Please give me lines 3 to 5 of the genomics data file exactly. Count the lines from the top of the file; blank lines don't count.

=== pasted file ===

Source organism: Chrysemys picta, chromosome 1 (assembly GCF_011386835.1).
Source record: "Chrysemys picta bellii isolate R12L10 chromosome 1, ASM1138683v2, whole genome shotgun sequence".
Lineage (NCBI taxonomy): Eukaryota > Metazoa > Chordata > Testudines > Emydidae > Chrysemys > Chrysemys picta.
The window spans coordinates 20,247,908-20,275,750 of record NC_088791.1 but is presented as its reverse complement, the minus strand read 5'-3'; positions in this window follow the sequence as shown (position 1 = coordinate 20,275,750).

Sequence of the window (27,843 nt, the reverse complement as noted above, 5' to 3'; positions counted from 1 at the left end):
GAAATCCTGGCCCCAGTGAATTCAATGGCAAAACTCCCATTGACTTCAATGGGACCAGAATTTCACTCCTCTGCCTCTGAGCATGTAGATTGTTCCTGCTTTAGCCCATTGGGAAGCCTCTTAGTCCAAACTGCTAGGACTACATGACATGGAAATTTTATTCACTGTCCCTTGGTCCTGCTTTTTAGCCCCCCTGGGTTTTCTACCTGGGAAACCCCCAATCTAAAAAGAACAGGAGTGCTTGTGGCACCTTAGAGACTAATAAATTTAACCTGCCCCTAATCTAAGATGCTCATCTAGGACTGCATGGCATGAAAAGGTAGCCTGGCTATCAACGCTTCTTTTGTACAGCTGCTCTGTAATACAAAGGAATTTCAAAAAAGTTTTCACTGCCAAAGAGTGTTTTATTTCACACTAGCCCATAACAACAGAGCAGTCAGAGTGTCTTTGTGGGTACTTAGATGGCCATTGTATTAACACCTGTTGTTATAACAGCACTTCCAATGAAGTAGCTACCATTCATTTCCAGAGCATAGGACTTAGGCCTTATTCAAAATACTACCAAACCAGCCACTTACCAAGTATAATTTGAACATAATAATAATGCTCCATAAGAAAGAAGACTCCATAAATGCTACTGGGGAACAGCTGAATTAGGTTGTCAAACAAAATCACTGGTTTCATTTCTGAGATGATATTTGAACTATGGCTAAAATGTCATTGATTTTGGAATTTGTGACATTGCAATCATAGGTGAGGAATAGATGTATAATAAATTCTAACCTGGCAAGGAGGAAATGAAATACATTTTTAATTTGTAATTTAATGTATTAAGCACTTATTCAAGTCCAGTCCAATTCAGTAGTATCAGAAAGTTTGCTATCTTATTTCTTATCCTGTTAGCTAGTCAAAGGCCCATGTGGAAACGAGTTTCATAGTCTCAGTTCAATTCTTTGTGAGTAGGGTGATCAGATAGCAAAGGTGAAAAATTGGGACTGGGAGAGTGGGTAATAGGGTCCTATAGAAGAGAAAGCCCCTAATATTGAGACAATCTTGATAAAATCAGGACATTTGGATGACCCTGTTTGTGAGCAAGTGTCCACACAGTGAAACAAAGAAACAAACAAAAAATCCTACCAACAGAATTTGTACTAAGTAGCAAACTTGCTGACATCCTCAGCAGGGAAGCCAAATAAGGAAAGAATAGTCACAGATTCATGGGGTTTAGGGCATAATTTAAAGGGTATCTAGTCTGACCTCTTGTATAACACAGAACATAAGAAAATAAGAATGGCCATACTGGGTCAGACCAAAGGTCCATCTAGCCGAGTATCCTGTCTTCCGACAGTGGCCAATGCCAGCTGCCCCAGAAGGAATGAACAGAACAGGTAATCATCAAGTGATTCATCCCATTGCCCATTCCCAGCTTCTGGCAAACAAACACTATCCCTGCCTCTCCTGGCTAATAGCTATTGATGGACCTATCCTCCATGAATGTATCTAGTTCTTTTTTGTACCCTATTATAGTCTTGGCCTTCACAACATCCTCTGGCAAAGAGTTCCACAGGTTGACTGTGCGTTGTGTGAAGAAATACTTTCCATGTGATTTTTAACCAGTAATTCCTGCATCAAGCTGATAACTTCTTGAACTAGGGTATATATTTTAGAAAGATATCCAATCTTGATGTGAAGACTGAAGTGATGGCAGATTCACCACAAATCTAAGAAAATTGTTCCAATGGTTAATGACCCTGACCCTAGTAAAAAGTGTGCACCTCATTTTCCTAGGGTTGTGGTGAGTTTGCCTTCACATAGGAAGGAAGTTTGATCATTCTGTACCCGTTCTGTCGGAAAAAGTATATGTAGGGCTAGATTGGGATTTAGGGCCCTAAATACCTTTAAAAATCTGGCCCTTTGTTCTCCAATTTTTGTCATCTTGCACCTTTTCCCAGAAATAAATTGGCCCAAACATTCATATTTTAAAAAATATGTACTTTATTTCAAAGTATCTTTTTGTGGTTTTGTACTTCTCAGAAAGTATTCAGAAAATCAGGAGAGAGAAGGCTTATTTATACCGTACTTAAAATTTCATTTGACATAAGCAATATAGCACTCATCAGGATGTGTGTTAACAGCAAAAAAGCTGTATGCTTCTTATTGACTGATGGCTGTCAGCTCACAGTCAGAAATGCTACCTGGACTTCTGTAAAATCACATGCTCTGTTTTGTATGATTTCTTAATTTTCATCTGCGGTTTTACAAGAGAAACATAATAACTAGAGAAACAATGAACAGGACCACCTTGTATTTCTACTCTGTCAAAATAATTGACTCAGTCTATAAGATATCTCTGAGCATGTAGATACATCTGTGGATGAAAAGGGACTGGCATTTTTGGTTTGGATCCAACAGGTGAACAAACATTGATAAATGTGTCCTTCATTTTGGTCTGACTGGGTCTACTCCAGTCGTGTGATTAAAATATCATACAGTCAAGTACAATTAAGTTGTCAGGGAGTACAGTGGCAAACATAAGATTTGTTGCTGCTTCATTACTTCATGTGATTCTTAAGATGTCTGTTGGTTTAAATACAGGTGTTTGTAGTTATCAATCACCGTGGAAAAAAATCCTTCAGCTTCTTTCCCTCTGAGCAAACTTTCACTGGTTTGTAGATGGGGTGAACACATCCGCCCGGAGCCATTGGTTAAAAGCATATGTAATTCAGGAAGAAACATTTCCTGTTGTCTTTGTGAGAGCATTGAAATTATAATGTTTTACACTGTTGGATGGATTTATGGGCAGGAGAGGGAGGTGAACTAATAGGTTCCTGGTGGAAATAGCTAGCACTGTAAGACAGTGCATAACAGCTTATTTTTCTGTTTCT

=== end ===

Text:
Lineage (NCBI taxonomy): Eukaryota > Metazoa > Chordata > Testudines > Emydidae > Chrysemys > Chrysemys picta.
The window spans coordinates 20,247,908-20,275,750 of record NC_088791.1 but is presented as its reverse complement, the minus strand read 5'-3'; positions in this window follow the sequence as shown (position 1 = coordinate 20,275,750).

Sequence of the window (27,843 nt, the reverse complement as noted above, 5' to 3'; positions counted from 1 at the left end):